“For the first time in decades, Connecticut will actually have a real CEO — whose primary focus will be putting people back to work — and creating a competitive environment where working families can afford to stay here, and our parents and grandparents can afford to retire here.”

Down ballot races

In other races, Susan Bysiewicz handily won the Democratic nomination for lieutenant governor over challenger Eva Bermudez Zimmerman with 62% of the vote.

In the Republican race for lieutenant governor, Joe Markley beat New Britain Mayor Erin Stewart, with Darien First Selectman Jayme Stevenson third.

Stamford legislator William Tong won a three-way Democratic primary for the attorney general nomination with 57% of the vote as of Wednesday morning, well ahead of former federal prosecutor Chris Mattei and Paul R. Doyle.

The Republican nomination went to Sue Hatfield, the endorsed candidate, with nearly 80% of the vote. Her challenger, former state Rep. John Shaban, who unsuccessfully ran against U.S. Rep Jim Himes (D-4) two years ago, did not carry his hometown of Redding and finished with about 20% of the vote.

Republican Matthew Corey will challenge Democratic incumbent U.S. Sen. Christopher Murphy in November after beating Dominic Rapini, 77% to 23%.

Endorsed Republican candidate for treasurer Thad Gray turned back challenger Art Linares, 55.9% to 44.1%. On the Democratic side, Shawn Wooden had more than 56% of the vote, compared to 44.4% for Dita Bhargava.

Kurt Miller turned back the challenge of Mark Greenberg for the Republican nomination for comptroller, the endorsed Miller winning 52.6% to 47.4%. He will face incumbent Democrat Kevin Lembo.

In the Democratic primary for judge of the Norwalk Wilton Probate Court, Doug Stern defeated Darnell Crosland, who ran unsuccessfully against Judge Anthony DePanfilis four years ago. Stern, an attorney and Norwalk Councilman, will face Republican Lawrence F. Cafero Jr., also an attorney, and former state House Republican leader who was not opposed on Tuesday.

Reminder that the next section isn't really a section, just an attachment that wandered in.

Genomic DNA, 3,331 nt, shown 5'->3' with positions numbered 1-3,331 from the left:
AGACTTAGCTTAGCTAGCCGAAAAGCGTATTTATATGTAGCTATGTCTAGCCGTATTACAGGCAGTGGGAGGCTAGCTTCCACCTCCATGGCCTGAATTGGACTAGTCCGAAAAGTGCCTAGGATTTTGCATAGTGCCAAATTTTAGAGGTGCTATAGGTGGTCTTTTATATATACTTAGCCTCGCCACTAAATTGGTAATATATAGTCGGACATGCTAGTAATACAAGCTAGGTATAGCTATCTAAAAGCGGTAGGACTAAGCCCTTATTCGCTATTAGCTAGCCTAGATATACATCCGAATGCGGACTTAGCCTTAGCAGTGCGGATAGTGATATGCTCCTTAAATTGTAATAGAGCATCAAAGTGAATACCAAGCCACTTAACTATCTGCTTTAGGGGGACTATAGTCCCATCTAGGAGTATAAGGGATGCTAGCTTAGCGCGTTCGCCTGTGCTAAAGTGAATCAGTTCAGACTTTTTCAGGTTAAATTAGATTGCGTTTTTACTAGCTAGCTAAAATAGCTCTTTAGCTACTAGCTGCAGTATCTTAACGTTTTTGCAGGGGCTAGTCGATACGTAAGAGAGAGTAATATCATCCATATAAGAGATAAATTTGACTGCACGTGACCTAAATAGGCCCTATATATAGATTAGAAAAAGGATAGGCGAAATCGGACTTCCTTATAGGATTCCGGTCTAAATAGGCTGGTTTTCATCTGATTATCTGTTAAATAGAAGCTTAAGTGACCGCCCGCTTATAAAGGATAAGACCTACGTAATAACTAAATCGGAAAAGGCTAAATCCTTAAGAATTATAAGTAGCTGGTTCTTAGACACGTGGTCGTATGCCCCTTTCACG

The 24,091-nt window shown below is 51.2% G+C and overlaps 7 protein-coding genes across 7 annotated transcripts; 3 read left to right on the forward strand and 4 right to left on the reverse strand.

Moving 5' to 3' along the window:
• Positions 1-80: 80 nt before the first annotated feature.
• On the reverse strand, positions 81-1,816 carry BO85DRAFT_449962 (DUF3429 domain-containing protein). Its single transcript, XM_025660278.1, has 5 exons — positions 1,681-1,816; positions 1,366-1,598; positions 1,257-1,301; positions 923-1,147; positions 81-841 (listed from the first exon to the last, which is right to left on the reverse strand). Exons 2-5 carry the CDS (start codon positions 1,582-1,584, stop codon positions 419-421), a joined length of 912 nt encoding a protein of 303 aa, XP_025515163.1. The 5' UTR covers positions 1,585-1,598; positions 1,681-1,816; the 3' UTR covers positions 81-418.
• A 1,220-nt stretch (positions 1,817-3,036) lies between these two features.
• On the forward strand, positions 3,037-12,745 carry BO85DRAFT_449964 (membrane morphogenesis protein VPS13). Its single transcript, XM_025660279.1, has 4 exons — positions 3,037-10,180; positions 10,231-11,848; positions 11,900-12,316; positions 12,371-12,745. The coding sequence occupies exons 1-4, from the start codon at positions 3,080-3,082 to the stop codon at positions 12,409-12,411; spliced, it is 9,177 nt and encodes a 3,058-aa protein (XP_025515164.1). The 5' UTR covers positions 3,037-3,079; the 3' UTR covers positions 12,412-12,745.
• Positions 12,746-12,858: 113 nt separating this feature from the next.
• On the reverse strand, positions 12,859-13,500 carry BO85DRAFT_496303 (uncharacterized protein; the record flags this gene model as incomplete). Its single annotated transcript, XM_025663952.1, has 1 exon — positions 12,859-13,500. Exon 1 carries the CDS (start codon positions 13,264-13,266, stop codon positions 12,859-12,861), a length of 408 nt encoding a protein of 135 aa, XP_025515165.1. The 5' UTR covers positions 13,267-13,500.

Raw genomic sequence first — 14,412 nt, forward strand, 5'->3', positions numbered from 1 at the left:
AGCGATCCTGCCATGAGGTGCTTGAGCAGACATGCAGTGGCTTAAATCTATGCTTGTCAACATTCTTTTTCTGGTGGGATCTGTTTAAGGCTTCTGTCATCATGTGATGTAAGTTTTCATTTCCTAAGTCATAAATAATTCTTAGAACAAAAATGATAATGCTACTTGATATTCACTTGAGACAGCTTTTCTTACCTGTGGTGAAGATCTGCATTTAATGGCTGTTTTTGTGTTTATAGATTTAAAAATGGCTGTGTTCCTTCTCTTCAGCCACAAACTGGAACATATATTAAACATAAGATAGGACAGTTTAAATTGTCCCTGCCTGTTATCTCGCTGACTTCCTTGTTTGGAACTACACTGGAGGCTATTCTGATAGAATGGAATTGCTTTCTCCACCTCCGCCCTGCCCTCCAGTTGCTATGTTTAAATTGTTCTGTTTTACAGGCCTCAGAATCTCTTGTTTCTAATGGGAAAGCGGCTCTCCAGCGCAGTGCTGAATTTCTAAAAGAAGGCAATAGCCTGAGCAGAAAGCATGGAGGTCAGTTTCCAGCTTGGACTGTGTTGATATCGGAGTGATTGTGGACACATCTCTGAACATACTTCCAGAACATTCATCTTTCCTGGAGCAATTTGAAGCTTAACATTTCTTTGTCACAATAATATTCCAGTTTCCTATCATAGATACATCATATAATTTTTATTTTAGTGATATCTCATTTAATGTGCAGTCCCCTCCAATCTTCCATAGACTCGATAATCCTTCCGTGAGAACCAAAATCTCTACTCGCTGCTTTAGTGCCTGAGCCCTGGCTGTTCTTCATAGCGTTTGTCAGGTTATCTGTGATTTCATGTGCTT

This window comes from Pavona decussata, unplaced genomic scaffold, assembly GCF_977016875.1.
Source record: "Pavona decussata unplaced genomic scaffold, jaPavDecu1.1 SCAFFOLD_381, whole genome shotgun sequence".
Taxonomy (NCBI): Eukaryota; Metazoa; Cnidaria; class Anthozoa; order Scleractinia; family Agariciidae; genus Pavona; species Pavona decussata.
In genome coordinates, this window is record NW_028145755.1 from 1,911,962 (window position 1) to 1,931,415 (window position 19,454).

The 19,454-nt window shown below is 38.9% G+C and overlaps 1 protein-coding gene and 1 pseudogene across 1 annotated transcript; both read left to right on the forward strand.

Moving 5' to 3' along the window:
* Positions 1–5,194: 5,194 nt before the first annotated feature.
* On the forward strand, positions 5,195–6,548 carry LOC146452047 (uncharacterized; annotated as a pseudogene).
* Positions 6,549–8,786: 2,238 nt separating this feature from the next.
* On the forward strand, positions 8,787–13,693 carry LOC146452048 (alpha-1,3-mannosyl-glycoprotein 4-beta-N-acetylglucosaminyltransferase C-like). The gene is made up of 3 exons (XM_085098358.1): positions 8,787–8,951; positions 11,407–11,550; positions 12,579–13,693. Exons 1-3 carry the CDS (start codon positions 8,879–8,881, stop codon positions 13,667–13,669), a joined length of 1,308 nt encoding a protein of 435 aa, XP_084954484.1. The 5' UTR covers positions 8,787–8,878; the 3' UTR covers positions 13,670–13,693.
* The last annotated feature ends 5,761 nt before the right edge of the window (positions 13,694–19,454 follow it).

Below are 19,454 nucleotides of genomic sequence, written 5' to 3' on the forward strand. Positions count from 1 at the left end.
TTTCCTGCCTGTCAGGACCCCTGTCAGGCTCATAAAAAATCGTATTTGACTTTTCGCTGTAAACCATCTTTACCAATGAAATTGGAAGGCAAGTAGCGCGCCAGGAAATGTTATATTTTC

(This story was updated as more results came in Tuesday night and Wednesday morning.)

Governor


Democratic


Ned Lamont 980

Joe Ganim 74

Republican


Mark Boughton  229

Timothy M. Herbst 108

Steve Obsitnik 153

Bob Stefanowski 225

David Stemerman 240

Lieutenant Governor


Democratic


Susan Bysiewicz 752

Eva Bermudez Zimmerman 274

Republican


Joe Markley 427

Jayme Stevenson 283

Erin E. Stewart 187

U.S. Senator


Republican


Matthew Corey 648

Dominic Rapini 207

Treasurer


Democratic


Shawn Wooden  538

Dita Bhargava 455

Republican


Thad Gray  611

Art Linares 252

Comptroller


Republican


Kurt Miller  548

Mark Greenberg 317

Attorney General


Democratic


William Tong 734

Paul R. Doyle 74

Chris Mattei 200

Republican


Sue Hatfield 665

John Shaban 210

Judge of Probate


Democratic District


Doug Stern  789

Darnell D. Corsland 183